Several key US allies (eg. UAE, Saudi, Qatar) in the region are looking on with concern at the situation, after the US gave Ukraine a security guarantee in 1994 (which it has thus far failed to act robustly on), as they themselves have received similar guarantees from Washington in the past. In a rather bold statement this month, Saudi Arabia’s Crown Prince and de facto ruler, Mohammed Bin Salman, has already taken a nonchalant position on America’s views of its track record, and made a rather un-cryptic nod towards China by saying that if Washington misses the boat on Saudi Arabia’s potential, “other people in the East are going to be super happy." The crown prince also pointed out that he has the option of reducing investments in the United States, valued at approximately USD 800 billion. Traditional US allies in the region have already made overtures to Beijing and Moscow to diversify arms supplies but are not seeking a similar Chinese or Russian military hegemony in the region, a theme we have covered extensively in our blog and through our Twitter account @DecipherIntl.
Many Middle Eastern states, already sensitive to food inflation, are among the world’s largest importers of Ukrainian wheat (see above) and are already hoping that Russia can fill a void left by Kyiv’s damaged trade capacity. In OPEC+, Russia collaborates with major players like Saudi Arabia to regulate oil supply, and thereby oil prices. Arab states are also keeping a close eye on China’s handling of sanctions (detailed above in this article), as this will be instructive of their own dealings with Russia. Furthermore, they appear less concerned about Western diplomatic pressure in general and any repercussions this may have on their critical energy exports, for which China is becoming the dominant client.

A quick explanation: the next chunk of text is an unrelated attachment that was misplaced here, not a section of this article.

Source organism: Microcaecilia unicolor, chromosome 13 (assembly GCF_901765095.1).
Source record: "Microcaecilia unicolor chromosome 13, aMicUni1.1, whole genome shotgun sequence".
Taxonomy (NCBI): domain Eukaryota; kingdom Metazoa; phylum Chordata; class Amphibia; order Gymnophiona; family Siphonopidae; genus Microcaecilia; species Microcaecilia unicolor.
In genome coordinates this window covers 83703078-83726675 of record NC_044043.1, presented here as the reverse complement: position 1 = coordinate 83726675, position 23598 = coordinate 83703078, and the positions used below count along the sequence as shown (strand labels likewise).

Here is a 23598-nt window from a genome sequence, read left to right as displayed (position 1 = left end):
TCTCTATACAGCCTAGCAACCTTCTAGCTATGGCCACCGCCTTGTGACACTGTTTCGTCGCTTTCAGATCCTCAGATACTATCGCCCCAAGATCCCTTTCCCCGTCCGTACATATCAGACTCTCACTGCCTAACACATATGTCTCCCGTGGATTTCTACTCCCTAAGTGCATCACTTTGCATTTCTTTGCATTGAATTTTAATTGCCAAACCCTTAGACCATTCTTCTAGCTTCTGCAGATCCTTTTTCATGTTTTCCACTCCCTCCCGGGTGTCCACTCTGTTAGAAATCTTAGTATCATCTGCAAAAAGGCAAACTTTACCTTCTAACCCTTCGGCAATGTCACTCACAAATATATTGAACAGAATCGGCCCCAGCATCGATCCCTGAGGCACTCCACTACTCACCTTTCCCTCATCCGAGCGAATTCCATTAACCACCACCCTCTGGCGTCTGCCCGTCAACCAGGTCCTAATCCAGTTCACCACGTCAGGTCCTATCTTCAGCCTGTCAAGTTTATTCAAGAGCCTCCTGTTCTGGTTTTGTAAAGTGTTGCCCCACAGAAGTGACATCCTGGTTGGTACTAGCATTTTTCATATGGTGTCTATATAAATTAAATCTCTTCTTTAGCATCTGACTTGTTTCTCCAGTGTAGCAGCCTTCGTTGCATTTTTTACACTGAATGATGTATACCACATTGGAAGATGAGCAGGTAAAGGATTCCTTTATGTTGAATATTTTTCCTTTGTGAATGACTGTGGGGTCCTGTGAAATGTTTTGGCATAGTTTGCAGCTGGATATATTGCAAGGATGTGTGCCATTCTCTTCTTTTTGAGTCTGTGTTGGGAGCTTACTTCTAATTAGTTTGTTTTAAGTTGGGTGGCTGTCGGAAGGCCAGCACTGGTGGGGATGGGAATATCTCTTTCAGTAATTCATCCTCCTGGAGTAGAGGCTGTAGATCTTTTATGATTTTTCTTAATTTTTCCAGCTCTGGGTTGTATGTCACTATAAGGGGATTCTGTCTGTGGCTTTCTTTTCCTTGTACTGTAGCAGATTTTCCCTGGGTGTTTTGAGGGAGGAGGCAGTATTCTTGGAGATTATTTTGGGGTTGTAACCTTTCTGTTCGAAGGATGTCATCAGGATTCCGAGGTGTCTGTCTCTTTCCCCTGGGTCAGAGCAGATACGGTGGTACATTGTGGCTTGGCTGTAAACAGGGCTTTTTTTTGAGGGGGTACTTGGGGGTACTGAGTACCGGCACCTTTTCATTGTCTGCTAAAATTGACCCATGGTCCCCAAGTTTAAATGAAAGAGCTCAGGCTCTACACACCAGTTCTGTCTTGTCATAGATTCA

Sino-Russian economic ties to deepen as Middle Eastern states take note
With that said, in recent years China and Russia have moved ever closer together, particularly in economic terms. Chinese customs data reported a 35.9% jump to a record USD 146.9 billion in total bilateral trade last year, with Russia serving as a major source of oil, gas, coal, and agricultural commodities. It’s noteworthy that Guo Shuqing, Chairman of China’s Banking and Insurance Regulatory Commission said in a news conference that China does not approve of the unilaterally launched Western sanctions, and will continue to maintain normal economic and trade exchanges with its relevant parties.
Meanwhile, 200-300 Russian companies reportedly approached Chinese state-owned banks operating in Moscow to open bank accounts in the past week, including Industrial & Commercial Bank of China (601398.SS), Agricultural Bank of China (601288.SS), Bank of China and China Construction Bank (601939.SS).
In addition, with Russian-issued credit cards using the Visa and Mastercard payment systems are to stop functioning overseas post 9 March, local lenders are looking to substitute with China’s UnionPay system instead. At the consumer level, Russia does have a relatively low credit card penetration. According to the Bank for International Settlements in 2020, Russia’s population (144 million) owned 266.5 million and 39.1 million debit and credit cards, respectively. Among the cards issued in Russia, 74% of payments transactions were conducted through Visa and Mastercard systems. While citizens will be able to transact domestically owing to Russia’s payment system (Mir), they won’t be able to do it abroad aside from the few countries that support Mir, including Armenia, Turkey, and Vietnam. The shift towards the UnionPay system will takes months to set up given a lack of prior agreements, while the cards themselves would need to be designed, certified, and distributed. At the country level, direct connections between the Russian and Chinese central banks mean that SWIFT is of limited relevance given Russia’s approximately USD23 billion swap-line agreement with China, as well as USD 90 billion worth of mainly yuan-denominated deposits held with the latter, which can be used to finance bilateral trade and investments.